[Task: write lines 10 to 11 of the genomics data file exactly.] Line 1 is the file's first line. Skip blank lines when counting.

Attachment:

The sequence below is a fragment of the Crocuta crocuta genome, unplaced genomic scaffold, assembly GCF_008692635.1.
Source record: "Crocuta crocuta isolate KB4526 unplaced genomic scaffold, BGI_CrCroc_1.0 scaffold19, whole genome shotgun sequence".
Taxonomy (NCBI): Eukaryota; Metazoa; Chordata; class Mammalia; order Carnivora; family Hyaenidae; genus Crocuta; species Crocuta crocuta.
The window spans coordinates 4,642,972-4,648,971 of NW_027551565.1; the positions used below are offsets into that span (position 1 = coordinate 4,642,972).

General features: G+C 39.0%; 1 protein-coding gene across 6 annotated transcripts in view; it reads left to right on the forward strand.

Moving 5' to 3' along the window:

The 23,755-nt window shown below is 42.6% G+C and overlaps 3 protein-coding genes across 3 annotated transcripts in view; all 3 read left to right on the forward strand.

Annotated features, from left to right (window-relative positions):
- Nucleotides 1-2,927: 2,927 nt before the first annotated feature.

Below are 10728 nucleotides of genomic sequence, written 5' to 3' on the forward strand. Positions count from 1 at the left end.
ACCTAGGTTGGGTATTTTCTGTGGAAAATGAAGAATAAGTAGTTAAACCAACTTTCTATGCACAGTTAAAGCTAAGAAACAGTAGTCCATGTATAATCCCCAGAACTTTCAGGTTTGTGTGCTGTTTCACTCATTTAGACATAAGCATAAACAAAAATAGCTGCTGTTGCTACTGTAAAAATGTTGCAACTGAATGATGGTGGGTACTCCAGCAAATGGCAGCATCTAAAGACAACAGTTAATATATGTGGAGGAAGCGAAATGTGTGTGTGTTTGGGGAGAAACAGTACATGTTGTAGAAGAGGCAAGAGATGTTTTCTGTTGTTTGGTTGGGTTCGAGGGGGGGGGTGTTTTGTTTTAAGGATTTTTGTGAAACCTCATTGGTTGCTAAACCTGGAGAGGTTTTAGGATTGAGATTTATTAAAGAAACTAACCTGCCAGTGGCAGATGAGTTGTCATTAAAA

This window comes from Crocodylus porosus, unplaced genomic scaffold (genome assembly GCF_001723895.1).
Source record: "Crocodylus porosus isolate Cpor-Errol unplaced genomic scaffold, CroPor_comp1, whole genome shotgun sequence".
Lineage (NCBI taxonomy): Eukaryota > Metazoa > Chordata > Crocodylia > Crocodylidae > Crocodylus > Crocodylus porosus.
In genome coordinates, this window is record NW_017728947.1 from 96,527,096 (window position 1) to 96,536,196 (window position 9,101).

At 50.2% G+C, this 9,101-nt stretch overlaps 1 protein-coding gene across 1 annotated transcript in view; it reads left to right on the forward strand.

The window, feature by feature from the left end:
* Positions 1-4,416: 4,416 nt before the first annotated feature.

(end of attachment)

Below are 10728 nucleotides of genomic sequence, written 5' to 3' on the forward strand. Positions count from 1 at the left end.
ACCTAGGTTGGGTATTTTCTGTGGAAAATGAAGAATAAGTAGTTAAACCAACTTTCTATGCACAGTTAAAGCTAAGAAACAGTAGTCCATGTATAATCCCCAGAACTTTCAGGTTTGTGTGCTGTTTCACTCATTTAGACATAAGCATAAACAAAAATAGCTGCTGTTGCTACTGTAAAAATGTTGCAACTGAATGATGGTGGGTACTCCAGCAAATGGCAGCATCTAAAGACAACAGTTAATATATGTGGAGGAAGCGAAATGTGTGTGTGTTTGGGGAGAAACAGTACATGTTGTAGAAGAGGCAAGAGATGTTTTCTGTTGTTTGGTTGGGTTCGAGGGGGGGGGTGTTTTGTTTTAAGGATTTTTGTGAAACCTCATTGGTTGCTAAACCTGGAGAGGTTTTAGGATTGAGATTTATTAAAGAAACTAACCTGCCAGTGGCAGATGAGTTGTCATTAAAA